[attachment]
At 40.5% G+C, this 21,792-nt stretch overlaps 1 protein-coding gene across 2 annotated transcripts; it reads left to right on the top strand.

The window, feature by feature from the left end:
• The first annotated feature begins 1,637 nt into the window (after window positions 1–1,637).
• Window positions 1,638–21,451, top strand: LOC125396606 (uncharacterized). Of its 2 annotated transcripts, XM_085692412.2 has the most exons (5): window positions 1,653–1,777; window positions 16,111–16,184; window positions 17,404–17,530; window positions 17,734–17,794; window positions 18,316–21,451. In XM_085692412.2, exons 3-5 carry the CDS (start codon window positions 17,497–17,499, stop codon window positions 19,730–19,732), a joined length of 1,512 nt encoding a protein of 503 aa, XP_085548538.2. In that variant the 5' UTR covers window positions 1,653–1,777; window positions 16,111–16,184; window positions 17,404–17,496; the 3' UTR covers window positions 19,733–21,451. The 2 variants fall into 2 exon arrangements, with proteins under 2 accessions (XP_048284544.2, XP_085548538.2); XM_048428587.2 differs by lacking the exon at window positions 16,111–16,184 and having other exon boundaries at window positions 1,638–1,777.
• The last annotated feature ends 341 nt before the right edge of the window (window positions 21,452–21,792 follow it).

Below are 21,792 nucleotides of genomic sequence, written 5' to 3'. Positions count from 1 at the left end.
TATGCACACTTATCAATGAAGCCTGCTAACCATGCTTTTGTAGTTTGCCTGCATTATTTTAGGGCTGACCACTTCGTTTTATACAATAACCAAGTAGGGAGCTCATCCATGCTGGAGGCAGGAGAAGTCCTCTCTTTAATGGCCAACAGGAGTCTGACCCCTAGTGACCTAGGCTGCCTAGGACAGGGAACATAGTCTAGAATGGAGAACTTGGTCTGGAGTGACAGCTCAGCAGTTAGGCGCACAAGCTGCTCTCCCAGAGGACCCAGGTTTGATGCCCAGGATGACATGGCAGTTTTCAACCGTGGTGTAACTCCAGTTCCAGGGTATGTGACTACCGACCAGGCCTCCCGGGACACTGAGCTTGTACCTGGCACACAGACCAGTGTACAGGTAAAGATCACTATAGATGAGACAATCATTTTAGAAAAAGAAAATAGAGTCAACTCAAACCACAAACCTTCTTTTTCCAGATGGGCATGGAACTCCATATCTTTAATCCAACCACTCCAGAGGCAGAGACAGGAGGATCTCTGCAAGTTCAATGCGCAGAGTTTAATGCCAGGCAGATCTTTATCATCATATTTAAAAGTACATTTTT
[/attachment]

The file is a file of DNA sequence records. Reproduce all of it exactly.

At 40.5% G+C, this 21,792-nt stretch overlaps 1 protein-coding gene across 2 annotated transcripts; it reads left to right on the top strand.

The window, feature by feature from the left end:
• The first annotated feature begins 1,637 nt into the window (after window positions 1–1,637).
• Window positions 1,638–21,451, top strand: LOC125396606 (uncharacterized). Of its 2 annotated transcripts, XM_085692412.2 has the most exons (5): window positions 1,653–1,777; window positions 16,111–16,184; window positions 17,404–17,530; window positions 17,734–17,794; window positions 18,316–21,451. In XM_085692412.2, exons 3-5 carry the CDS (start codon window positions 17,497–17,499, stop codon window positions 19,730–19,732), a joined length of 1,512 nt encoding a protein of 503 aa, XP_085548538.2. In that variant the 5' UTR covers window positions 1,653–1,777; window positions 16,111–16,184; window positions 17,404–17,496; the 3' UTR covers window positions 19,733–21,451. The 2 variants fall into 2 exon arrangements, with proteins under 2 accessions (XP_048284544.2, XP_085548538.2); XM_048428587.2 differs by lacking the exon at window positions 16,111–16,184 and having other exon boundaries at window positions 1,638–1,777.
• The last annotated feature ends 341 nt before the right edge of the window (window positions 21,452–21,792 follow it).

Below are 21,792 nucleotides of genomic sequence, written 5' to 3'. Positions count from 1 at the left end.
TATGCACACTTATCAATGAAGCCTGCTAACCATGCTTTTGTAGTTTGCCTGCATTATTTTAGGGCTGACCACTTCGTTTTATACAATAACCAAGTAGGGAGCTCATCCATGCTGGAGGCAGGAGAAGTCCTCTCTTTAATGGCCAACAGGAGTCTGACCCCTAGTGACCTAGGCTGCCTAGGACAGGGAACATAGTCTAGAATGGAGAACTTGGTCTGGAGTGACAGCTCAGCAGTTAGGCGCACAAGCTGCTCTCCCAGAGGACCCAGGTTTGATGCCCAGGATGACATGGCAGTTTTCAACCGTGGTGTAACTCCAGTTCCAGGGTATGTGACTACCGACCAGGCCTCCCGGGACACTGAGCTTGTACCTGGCACACAGACCAGTGTACAGGTAAAGATCACTATAGATGAGACAATCATTTTAGAAAAAGAAAATAGAGTCAACTCAAACCACAAACCTTCTTTTTCCAGATGGGCATGGAACTCCATATCTTTAATCCAACCACTCCAGAGGCAGAGACAGGAGGATCTCTGCAAGTTCAATGCGCAGAGTTTAATGCCAGGCAGATCTTTATCATCATATTTAAAAGTACATTTTT